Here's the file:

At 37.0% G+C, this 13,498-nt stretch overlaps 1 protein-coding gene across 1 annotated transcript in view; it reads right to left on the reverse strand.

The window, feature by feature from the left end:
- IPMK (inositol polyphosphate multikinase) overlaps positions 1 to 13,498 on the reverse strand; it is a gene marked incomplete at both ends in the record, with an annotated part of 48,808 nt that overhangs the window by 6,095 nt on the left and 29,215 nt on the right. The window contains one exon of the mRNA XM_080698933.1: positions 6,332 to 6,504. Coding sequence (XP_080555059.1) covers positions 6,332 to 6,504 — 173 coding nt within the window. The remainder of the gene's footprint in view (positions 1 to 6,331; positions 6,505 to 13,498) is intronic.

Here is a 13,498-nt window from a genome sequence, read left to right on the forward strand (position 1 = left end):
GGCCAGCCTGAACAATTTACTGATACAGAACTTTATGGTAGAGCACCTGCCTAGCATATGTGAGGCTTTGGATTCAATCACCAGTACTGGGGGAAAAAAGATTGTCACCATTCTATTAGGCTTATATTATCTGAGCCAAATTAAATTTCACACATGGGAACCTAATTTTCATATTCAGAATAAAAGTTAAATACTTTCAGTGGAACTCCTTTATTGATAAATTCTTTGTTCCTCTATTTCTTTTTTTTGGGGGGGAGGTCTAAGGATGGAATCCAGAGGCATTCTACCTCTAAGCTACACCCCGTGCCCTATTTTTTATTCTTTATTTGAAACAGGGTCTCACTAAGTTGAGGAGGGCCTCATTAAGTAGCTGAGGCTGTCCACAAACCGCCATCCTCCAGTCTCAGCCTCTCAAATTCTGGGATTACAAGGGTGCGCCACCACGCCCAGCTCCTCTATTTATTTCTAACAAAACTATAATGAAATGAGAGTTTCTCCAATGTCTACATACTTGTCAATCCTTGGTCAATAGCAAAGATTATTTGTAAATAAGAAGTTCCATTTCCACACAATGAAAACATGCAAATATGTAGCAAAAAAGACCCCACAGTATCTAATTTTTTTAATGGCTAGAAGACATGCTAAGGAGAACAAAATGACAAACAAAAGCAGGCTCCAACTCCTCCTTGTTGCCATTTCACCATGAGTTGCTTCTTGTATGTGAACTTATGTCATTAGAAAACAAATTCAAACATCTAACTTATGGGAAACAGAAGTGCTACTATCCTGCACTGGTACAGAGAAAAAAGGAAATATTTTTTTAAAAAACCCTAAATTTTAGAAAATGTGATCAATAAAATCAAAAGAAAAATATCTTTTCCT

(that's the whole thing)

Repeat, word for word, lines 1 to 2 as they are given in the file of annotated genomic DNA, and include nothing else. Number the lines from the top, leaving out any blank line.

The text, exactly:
At 37.0% G+C, this 13,498-nt stretch overlaps 1 protein-coding gene across 1 annotated transcript in view; it reads right to left on the reverse strand.

The window, feature by feature from the left end: